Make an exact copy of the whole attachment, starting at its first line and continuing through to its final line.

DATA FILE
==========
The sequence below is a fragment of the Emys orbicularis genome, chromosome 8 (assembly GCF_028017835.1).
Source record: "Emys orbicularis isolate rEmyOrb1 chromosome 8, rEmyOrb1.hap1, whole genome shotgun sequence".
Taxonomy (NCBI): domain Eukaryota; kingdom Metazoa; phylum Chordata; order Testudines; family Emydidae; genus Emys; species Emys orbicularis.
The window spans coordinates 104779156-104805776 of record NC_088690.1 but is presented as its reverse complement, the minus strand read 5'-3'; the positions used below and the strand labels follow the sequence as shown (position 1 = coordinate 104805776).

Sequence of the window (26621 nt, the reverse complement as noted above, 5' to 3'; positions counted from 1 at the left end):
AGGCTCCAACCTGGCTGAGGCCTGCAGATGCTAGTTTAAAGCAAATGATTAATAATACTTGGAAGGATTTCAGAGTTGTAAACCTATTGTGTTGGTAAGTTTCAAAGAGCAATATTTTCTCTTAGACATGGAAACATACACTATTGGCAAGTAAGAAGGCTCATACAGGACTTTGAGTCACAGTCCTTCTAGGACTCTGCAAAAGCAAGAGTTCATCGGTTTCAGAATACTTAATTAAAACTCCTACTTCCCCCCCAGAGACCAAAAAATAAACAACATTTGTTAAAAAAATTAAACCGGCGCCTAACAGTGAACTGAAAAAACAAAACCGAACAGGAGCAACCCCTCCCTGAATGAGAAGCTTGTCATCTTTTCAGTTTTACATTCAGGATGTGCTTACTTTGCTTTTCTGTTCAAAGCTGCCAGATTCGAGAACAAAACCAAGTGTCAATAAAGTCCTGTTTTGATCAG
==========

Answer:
The sequence below is a fragment of the Emys orbicularis genome, chromosome 8 (assembly GCF_028017835.1).
Source record: "Emys orbicularis isolate rEmyOrb1 chromosome 8, rEmyOrb1.hap1, whole genome shotgun sequence".
Taxonomy (NCBI): domain Eukaryota; kingdom Metazoa; phylum Chordata; order Testudines; family Emydidae; genus Emys; species Emys orbicularis.
The window spans coordinates 104779156-104805776 of record NC_088690.1 but is presented as its reverse complement, the minus strand read 5'-3'; the positions used below and the strand labels follow the sequence as shown (position 1 = coordinate 104805776).

Sequence of the window (26621 nt, the reverse complement as noted above, 5' to 3'; positions counted from 1 at the left end):
AGGCTCCAACCTGGCTGAGGCCTGCAGATGCTAGTTTAAAGCAAATGATTAATAATACTTGGAAGGATTTCAGAGTTGTAAACCTATTGTGTTGGTAAGTTTCAAAGAGCAATATTTTCTCTTAGACATGGAAACATACACTATTGGCAAGTAAGAAGGCTCATACAGGACTTTGAGTCACAGTCCTTCTAGGACTCTGCAAAAGCAAGAGTTCATCGGTTTCAGAATACTTAATTAAAACTCCTACTTCCCCCCCAGAGACCAAAAAATAAACAACATTTGTTAAAAAAATTAAACCGGCGCCTAACAGTGAACTGAAAAAACAAAACCGAACAGGAGCAACCCCTCCCTGAATGAGAAGCTTGTCATCTTTTCAGTTTTACATTCAGGATGTGCTTACTTTGCTTTTCTGTTCAAAGCTGCCAGATTCGAGAACAAAACCAAGTGTCAATAAAGTCCTGTTTTGATCAG